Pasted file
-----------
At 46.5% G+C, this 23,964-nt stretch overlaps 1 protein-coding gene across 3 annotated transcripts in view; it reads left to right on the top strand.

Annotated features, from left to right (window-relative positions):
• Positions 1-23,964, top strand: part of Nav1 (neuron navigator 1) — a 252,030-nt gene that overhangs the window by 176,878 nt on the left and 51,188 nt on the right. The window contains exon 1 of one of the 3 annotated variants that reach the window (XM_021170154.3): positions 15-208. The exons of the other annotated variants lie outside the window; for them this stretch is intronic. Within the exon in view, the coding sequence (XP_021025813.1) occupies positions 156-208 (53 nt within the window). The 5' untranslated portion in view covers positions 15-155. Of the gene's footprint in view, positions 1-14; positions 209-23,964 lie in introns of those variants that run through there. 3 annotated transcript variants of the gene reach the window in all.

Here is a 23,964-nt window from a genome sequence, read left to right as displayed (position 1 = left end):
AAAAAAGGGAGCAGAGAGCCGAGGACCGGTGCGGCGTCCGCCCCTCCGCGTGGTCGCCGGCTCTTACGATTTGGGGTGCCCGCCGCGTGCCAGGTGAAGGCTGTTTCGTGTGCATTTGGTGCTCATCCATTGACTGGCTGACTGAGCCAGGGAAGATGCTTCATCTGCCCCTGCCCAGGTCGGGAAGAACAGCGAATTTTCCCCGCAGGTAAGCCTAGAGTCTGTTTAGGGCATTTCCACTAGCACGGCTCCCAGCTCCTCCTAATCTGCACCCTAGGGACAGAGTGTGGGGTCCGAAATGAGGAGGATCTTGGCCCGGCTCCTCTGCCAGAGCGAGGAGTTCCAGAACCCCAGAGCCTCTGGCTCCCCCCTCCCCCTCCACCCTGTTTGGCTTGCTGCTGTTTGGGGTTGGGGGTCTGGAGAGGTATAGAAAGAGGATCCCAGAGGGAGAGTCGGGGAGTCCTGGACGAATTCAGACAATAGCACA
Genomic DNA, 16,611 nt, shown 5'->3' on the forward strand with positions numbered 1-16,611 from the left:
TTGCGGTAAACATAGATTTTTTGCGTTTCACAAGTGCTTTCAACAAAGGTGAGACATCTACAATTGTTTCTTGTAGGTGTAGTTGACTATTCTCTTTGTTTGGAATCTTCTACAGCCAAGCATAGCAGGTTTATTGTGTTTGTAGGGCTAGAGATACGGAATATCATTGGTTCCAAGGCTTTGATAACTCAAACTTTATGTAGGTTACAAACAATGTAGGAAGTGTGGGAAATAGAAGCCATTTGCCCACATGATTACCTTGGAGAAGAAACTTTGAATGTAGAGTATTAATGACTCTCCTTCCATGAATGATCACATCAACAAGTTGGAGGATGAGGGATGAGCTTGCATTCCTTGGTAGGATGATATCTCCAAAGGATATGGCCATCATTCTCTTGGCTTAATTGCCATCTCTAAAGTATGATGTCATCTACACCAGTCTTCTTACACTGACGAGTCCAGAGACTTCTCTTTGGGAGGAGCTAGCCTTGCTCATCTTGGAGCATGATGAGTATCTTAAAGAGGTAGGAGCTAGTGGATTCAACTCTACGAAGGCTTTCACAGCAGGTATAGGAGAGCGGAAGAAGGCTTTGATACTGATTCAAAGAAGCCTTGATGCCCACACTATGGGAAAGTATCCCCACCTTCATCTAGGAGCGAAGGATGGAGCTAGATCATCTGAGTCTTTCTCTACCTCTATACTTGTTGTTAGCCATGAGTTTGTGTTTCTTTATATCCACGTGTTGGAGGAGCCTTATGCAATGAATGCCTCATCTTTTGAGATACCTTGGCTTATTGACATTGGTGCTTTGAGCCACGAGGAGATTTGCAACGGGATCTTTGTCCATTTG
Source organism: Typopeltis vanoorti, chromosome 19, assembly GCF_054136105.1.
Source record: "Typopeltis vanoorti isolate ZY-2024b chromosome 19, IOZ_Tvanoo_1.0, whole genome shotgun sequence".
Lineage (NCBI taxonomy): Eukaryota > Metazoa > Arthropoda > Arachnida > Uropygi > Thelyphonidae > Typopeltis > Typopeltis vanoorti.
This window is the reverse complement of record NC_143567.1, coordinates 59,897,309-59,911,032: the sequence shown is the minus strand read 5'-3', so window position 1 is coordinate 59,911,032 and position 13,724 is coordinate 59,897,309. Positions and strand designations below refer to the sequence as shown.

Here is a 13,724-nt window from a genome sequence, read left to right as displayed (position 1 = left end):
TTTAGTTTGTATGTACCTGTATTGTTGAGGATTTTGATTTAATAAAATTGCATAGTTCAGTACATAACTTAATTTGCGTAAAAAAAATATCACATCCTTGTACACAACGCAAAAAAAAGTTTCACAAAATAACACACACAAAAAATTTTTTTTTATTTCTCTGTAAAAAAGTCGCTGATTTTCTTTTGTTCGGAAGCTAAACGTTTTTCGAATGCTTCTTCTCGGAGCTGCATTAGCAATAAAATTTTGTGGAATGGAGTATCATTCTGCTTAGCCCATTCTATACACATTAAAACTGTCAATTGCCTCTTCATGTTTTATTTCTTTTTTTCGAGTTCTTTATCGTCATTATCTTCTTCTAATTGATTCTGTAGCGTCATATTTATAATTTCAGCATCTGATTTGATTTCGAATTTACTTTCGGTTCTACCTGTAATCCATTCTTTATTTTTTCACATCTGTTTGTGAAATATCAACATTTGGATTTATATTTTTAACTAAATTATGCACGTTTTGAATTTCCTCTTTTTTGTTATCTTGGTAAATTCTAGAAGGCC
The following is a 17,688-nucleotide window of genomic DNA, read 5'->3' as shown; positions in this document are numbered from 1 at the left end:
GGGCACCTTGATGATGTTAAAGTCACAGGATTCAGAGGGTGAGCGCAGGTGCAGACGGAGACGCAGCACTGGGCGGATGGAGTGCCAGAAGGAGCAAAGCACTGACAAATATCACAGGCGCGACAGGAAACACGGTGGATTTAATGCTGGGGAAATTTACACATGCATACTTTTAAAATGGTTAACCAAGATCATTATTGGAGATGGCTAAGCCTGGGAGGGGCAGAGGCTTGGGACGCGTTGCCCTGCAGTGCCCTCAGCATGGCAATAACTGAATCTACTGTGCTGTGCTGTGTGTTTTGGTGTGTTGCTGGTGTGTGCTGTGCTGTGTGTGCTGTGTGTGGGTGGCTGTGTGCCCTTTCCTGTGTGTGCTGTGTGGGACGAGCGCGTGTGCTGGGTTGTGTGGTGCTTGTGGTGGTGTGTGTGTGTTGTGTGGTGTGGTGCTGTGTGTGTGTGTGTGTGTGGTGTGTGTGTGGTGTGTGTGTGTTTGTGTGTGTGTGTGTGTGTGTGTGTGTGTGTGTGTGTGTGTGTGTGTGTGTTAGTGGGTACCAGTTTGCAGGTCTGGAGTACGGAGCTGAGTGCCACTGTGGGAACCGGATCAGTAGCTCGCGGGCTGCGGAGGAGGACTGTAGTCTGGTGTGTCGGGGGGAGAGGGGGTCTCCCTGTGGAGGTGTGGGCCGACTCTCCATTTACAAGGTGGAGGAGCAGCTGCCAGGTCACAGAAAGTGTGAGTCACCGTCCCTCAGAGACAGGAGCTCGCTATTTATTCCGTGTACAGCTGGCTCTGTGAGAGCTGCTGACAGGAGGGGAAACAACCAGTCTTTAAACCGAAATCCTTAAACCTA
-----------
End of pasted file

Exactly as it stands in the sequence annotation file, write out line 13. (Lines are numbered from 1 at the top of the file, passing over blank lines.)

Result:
TTTAGTTTGTATGTACCTGTATTGTTGAGGATTTTGATTTAATAAAATTGCATAGTTCAGTACATAACTTAATTTGCGTAAAAAAAATATCACATCCTTGTACACAACGCAAAAAAAAGTTTCACAAAATAACACACACAAAAAATTTTTTTTTATTTCTCTGTAAAAAAGTCGCTGATTTTCTTTTGTTCGGAAGCTAAACGTTTTTCGAATGCTTCTTCTCGGAGCTGCATTAGCAATAAAATTTTGTGGAATGGAGTATCATTCTGCTTAGCCCATTCTATACACATTAAAACTGTCAATTGCCTCTTCATGTTTTATTTCTTTTTTTCGAGTTCTTTATCGTCATTATCTTCTTCTAATTGATTCTGTAGCGTCATATTTATAATTTCAGCATCTGATTTGATTTCGAATTTACTTTCGGTTCTACCTGTAATCCATTCTTTATTTTTTCACATCTGTTTGTGAAATATCAACATTTGGATTTATATTTTTAACTAAATTATGCACGTTTTGAATTTCCTCTTTTTTGTTATCTTGGTAAATTCTAGAAGGCC